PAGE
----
Within a matter of months of taking up residence in Bedfordshire, Worship became involved in the county community. In February 1391 he joined with two of his future parliamentary colleagues in witnessing a local deed; and in the following July he was one of a group of landowners who stood surety for Sir Thomas Aylesbury*. He entered the House of Commons for the first time in 1393, a date which also marks the start of his activities in local government. Even so, his principal interests were still at Court, and in his role as an esquire of the royal body (if not already as usher of the chamber) he accompanied Richard II on his first expedition to Ireland. Letters of protection and permission to appoint attorneys in England were issued to him together on 10 Aug. 1394; and it is interesting to note that he then entrusted his affairs to two of his neighbours in Bedfordshire—the influential lawyer, John Hervy*, and a notable rentier named Thomas Pever† (who later became one of his feoffees). Wages of 1s. a day were paid to him for the duration of the expedition, namely from 7 Sept. 1394 to 21 Apr. 1395, throughout which he remained close about the King’s person.5 

On his return he was dispatched to Buckinghamshire to uphold Richard’s interest in the wardship of the late Sir Edmund Missenden’s* next heir, an enterprise which involved him in such heavy personal expenses that in the following September he was given custody of the land in question rent-free as compensation. Having thus established a personal connexion in Buckinghamshire, Worship decided to acquire an estate of his own there, and soon afterwards he bought the manor of Dunton from the coheirs of the late Henry Chalfont. Although the sale was effected without a royal licence, Worship had no difficulty in obtaining the necessary letters of pardon, which he received in June Over the next seven years various members of Chalfont’s family confirmed him and his wife in possession of the manor, but since neither of them appear to have left any children, it was again put on the market when they died.6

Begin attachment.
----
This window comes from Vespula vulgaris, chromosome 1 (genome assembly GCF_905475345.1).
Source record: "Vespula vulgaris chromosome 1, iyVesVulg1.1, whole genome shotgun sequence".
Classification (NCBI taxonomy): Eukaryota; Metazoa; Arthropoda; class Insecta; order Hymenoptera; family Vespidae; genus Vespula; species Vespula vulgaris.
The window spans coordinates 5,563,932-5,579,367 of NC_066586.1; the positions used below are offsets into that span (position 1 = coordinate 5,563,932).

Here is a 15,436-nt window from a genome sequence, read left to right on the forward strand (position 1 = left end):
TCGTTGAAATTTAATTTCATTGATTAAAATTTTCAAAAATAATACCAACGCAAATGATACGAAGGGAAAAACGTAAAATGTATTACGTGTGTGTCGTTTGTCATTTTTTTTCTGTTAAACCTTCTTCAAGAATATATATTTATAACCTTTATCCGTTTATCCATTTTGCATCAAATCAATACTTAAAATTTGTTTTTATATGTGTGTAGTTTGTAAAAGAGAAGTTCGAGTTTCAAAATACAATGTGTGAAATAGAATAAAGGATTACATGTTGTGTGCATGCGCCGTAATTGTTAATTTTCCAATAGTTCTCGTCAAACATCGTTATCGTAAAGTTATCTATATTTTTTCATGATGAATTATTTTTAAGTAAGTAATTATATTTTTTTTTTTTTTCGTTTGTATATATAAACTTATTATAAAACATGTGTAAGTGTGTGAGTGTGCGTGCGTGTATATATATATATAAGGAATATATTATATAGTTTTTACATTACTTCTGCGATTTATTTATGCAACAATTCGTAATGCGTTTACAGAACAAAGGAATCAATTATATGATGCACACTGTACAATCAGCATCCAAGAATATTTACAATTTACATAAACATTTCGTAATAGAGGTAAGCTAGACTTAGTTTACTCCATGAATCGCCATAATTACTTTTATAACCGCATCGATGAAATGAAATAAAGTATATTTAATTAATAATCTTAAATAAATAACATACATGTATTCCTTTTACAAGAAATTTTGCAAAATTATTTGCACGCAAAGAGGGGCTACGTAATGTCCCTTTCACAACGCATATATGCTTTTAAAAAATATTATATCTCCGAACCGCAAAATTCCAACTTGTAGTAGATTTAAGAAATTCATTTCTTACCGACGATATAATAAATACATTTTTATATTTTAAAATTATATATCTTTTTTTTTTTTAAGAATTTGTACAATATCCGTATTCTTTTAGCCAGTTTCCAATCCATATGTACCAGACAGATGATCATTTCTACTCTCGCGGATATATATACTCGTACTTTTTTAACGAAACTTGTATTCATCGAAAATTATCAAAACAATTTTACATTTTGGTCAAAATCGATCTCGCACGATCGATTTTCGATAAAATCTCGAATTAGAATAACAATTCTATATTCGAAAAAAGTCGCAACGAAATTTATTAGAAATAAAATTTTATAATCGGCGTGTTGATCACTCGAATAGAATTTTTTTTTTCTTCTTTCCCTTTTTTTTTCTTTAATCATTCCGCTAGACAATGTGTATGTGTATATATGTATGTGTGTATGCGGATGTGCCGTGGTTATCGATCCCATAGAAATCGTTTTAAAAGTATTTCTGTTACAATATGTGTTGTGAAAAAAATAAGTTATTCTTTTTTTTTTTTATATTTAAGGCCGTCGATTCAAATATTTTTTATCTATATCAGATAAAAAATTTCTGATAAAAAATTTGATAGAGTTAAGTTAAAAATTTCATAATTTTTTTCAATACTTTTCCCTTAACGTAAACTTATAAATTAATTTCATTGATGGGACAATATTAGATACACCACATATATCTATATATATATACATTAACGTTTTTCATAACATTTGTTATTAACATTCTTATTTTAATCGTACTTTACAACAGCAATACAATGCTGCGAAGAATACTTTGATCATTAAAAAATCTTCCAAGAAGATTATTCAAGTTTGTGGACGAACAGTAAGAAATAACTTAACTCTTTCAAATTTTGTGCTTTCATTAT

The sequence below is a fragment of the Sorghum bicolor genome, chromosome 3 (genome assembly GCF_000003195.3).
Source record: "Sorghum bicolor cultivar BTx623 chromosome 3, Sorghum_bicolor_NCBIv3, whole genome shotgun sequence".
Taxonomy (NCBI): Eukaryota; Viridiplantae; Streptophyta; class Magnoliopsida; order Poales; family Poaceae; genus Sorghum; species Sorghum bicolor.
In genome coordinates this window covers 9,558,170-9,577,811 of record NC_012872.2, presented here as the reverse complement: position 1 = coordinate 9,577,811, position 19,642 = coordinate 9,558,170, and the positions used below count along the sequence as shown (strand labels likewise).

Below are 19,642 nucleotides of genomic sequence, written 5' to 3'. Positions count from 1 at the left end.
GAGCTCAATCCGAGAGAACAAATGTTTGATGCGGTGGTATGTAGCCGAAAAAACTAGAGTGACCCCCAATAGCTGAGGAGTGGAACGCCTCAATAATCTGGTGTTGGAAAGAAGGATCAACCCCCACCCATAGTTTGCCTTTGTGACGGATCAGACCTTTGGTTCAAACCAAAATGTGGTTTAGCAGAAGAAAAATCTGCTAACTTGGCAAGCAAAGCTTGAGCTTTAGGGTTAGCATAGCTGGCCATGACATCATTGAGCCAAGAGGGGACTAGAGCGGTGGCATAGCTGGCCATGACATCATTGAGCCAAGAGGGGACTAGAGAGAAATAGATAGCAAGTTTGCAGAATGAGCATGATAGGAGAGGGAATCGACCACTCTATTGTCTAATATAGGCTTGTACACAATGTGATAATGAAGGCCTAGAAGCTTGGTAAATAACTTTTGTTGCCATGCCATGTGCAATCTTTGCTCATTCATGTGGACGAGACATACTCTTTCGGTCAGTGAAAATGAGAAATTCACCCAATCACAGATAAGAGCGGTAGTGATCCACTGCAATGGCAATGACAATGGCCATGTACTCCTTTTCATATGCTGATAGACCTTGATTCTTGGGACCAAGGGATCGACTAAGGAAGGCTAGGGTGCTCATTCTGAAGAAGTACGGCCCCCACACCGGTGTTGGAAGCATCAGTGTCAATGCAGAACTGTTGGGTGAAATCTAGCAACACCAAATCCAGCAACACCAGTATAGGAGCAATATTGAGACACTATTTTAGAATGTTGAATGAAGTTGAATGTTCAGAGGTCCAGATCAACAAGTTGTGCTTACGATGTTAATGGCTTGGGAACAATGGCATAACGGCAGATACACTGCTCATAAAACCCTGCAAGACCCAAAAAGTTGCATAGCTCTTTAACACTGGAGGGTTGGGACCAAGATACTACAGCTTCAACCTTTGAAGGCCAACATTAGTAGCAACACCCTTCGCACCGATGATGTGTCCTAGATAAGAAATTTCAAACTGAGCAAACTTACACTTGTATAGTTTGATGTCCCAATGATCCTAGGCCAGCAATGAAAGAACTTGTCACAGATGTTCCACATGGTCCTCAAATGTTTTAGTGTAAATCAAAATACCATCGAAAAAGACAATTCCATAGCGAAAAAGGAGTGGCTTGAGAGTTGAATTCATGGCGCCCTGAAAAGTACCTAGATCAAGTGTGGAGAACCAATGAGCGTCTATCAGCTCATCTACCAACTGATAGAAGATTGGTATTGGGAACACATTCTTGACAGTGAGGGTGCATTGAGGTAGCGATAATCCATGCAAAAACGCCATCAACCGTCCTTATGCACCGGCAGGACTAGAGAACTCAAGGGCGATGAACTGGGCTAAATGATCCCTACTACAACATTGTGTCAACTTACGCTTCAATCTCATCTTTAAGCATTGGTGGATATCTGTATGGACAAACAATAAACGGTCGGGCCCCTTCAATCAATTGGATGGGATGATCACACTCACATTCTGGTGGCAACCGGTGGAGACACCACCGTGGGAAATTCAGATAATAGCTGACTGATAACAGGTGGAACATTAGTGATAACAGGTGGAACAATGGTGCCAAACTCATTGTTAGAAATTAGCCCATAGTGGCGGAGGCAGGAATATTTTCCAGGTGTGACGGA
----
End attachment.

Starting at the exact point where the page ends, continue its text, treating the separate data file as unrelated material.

On at least three occasions during this period Worship acted as a mainpernor for friends living in Bedfordshire and Buckinghamshire; and although his appointment in November 1397 a sheriff of the two counties cannot but be seen as yet another move by King Richard to strengthen his hand in the localities, Worship was certainly far more than a mere placeman. His position at Court was, no doubt, in part the reason for his election to the two Parliaments of that year, and it also helps to account for his inclusion on the Bedfordshire commission of the peace (issued just nine days after he became sheriff): but he had also by then become an established figure in the area, where he seems to have commanded support in his own right as well as in that of his royal master. Even so, his loyalty and commitment to the court party stand out as the dominant features of his career; and he took his seat in the second Parliament of 1397 as one of the most implacable enemies of the Lords Appellant of 1388, who then themselves fell victim to their own weapon, the bill of appeal. In view of his political sympathies, it is perhaps surprising to find Worship’s name among those who, in the summer of 1398, decided to sue out royal letters of pardon. He probably did this as a matter of routine, although he may have been concerned to obtain protection because of official misdemeanours as sheriff. At all events, the King continued to hold him in great esteem, and in January 1399 he was granted the manor of Worplesdon to hold free of rent for the rest of his life. The award was made on the surrender of his earlier annuity of ten marks, but since the manor then bore an approximate valuation of between £20 and £30 p.a., his financial position still improved dramatically.7